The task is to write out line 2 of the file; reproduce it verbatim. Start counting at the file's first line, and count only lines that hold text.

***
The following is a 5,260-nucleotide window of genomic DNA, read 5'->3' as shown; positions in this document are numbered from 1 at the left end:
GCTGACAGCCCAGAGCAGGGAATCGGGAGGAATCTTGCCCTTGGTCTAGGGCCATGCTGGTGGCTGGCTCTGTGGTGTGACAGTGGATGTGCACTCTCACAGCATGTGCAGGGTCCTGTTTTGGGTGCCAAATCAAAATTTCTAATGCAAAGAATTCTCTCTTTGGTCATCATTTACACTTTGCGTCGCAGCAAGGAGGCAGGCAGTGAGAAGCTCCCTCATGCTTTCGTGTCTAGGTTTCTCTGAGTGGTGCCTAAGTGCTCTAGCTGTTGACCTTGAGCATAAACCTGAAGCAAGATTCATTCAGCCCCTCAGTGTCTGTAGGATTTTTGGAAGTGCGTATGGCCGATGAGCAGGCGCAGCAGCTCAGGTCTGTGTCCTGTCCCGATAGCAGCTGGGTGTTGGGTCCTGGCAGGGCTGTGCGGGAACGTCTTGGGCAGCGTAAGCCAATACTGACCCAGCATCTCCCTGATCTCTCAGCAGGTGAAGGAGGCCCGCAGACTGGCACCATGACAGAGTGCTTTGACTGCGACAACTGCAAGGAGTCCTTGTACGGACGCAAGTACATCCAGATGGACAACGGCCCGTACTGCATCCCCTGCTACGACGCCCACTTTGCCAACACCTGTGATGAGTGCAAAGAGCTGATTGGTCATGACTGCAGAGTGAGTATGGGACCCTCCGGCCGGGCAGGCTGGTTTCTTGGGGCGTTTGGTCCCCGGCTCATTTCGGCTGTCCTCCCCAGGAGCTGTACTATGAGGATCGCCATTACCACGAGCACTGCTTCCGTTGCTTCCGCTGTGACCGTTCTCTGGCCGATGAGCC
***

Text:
GCTGACAGCCCAGAGCAGGGAATCGGGAGGAATCTTGCCCTTGGTCTAGGGCCATGCTGGTGGCTGGCTCTGTGGTGTGACAGTGGATGTGCACTCTCACAGCATGTGCAGGGTCCTGTTTTGGGTGCCAAATCAAAATTTCTAATGCAAAGAATTCTCTCTTTGGTCATCATTTACACTTTGCGTCGCAGCAAGGAGGCAGGCAGTGAGAAGCTCCCTCATGCTTTCGTGTCTAGGTTTCTCTGAGTGGTGCCTAAGTGCTCTAGCTGTTGACCTTGAGCATAAACCTGAAGCAAGATTCATTCAGCCCCTCAGTGTCTGTAGGATTTTTGGAAGTGCGTATGGCCGATGAGCAGGCGCAGCAGCTCAGGTCTGTGTCCTGTCCCGATAGCAGCTGGGTGTTGGGTCCTGGCAGGGCTGTGCGGGAACGTCTTGGGCAGCGTAAGCCAATACTGACCCAGCATCTCCCTGATCTCTCAGCAGGTGAAGGAGGCCCGCAGACTGGCACCATGACAGAGTGCTTTGACTGCGACAACTGCAAGGAGTCCTTGTACGGACGCAAGTACATCCAGATGGACAACGGCCCGTACTGCATCCCCTGCTACGACGCCCACTTTGCCAACACCTGTGATGAGTGCAAAGAGCTGATTGGTCATGACTGCAGAGTGAGTATGGGACCCTCCGGCCGGGCAGGCTGGTTTCTTGGGGCGTTTGGTCCCCGGCTCATTTCGGCTGTCCTCCCCAGGAGCTGTACTATGAGGATCGCCATTACCACGAGCACTGCTTCCGTTGCTTCCGCTGTGACCGTTCTCTGGCCGATGAGCC